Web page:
"Man Falling"

"Man Falling," by Giacometti, bronze, 23 5/8 inches high, 1950, signed, 4/6, Kunsthaus Zurich, Vereinigung Zürcher Kunstfreunde

The catalogue correctly notes that Giacometti's post-war sculptures were seen by Existentialists as an antidote to abstraction and that they were considered the raw, basic, core, essential stuff of the human condition. The catalogue provides the following commentary about "Man Falling," an unusually dynamic work of 1950:

"Giacometti's Man Falling was in fact to become a central icon in the Existentialist view of his work. This sculpture, one of his slenderest, most fragile figures, seems about to topple from its small, cylindrical pedestal. Yet it holds it position by throwing the head back esctatically; it seems to emerge straight out of Sartre's Nausea or Camus's The Stranger in an extreme moment when the ground seems to open to the choice of life or death. Man Falling is human being in precisely the extreme situation in which his transcendental destiny becomes apparent."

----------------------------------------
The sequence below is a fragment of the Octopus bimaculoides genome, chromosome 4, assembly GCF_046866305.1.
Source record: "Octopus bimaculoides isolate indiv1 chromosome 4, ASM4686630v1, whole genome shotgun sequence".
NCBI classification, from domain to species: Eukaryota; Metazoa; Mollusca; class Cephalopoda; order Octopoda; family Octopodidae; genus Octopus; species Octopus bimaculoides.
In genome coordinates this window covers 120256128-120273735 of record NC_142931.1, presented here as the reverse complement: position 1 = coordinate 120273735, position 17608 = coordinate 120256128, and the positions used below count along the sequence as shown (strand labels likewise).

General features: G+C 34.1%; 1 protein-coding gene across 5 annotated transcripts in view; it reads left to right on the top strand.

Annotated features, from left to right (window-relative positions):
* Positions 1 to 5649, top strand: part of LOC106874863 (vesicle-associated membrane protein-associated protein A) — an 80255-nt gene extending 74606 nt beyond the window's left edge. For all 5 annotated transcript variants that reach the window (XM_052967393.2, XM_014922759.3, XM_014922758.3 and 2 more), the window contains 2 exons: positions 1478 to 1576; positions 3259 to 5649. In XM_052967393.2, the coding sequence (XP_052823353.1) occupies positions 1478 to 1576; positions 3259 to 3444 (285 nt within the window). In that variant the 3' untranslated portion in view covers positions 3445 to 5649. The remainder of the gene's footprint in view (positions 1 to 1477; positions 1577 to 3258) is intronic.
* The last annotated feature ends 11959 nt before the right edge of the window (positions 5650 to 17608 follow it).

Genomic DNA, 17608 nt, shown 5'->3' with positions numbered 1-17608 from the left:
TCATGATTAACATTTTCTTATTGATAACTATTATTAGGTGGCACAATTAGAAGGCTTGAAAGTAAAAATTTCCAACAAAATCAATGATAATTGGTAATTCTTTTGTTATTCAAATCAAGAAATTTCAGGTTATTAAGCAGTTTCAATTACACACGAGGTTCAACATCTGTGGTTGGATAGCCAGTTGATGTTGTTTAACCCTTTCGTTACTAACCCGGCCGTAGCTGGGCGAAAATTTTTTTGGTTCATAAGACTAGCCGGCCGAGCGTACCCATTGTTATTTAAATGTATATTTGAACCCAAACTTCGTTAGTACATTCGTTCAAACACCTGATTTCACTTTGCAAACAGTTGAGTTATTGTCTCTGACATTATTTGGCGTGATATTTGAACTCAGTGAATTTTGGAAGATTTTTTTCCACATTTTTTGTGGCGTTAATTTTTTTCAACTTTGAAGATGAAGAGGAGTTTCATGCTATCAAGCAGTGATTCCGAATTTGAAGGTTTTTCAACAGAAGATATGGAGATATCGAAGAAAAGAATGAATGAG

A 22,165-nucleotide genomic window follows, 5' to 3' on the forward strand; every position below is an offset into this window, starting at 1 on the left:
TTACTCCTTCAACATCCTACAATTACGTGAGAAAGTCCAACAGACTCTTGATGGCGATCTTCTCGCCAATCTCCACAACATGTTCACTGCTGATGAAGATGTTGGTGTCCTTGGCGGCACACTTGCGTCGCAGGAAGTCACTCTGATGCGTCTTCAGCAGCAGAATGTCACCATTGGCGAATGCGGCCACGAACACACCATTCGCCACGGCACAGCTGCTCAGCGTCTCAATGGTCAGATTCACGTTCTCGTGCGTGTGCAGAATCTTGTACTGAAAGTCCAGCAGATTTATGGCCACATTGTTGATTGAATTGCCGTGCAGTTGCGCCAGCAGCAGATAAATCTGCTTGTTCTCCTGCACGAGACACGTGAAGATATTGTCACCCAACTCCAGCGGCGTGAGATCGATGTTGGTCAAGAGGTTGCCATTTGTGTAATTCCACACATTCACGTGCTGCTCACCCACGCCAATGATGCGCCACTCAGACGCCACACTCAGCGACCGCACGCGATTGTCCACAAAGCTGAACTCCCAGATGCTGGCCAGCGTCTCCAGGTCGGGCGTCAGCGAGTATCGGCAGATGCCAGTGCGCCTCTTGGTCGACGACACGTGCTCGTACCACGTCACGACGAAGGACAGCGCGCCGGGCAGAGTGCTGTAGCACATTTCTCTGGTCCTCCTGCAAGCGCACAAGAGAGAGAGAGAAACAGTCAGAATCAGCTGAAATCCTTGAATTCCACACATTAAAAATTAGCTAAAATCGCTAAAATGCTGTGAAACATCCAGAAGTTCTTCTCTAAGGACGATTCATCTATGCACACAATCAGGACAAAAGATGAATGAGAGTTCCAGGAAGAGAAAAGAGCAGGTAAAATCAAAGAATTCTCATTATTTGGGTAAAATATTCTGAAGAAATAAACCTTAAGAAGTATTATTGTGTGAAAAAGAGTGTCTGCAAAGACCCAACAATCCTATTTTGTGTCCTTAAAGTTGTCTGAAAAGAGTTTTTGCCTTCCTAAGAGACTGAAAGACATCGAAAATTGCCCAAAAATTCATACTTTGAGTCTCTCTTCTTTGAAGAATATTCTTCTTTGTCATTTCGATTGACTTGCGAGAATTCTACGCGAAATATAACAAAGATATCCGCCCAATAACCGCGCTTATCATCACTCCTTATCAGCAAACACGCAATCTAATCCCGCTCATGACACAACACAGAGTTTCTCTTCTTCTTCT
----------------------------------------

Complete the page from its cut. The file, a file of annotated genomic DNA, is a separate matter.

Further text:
In 1956, Gordon Bunshaft of Skidmore, Owings & Merrill, the architect of the planned new headquarters in Lower Manhattan of the Chase Manhattan Bank, invited Giacometti to design a sculptural group for the project's large plaza on Pine Street. Bunshaft suggested that the figures be 60 feet high and Giacometti, described in the catalogue as "a manic worker, never without a cigarette," ultimately decided on a 25-foot height, but in early 1966 after returning to Europe after a retrospective of his career at MOMA in 1965 he died and his project for the plaza was not realized.

Credit Suisse Prvate Banking contributed to the exhibition and catalogue in Zurich and the Banana Republic provide major corporate sponsorship of the exhibition and MOMA stated in the catalogue that Joan Tisch made "the New York showing possible."



Click here to order the hardcover catalogue for the exhibition from amazon.com for 30 percent off its $65 list price. A paperback edition of the catalogue is available from the Museum's bookstore for $35.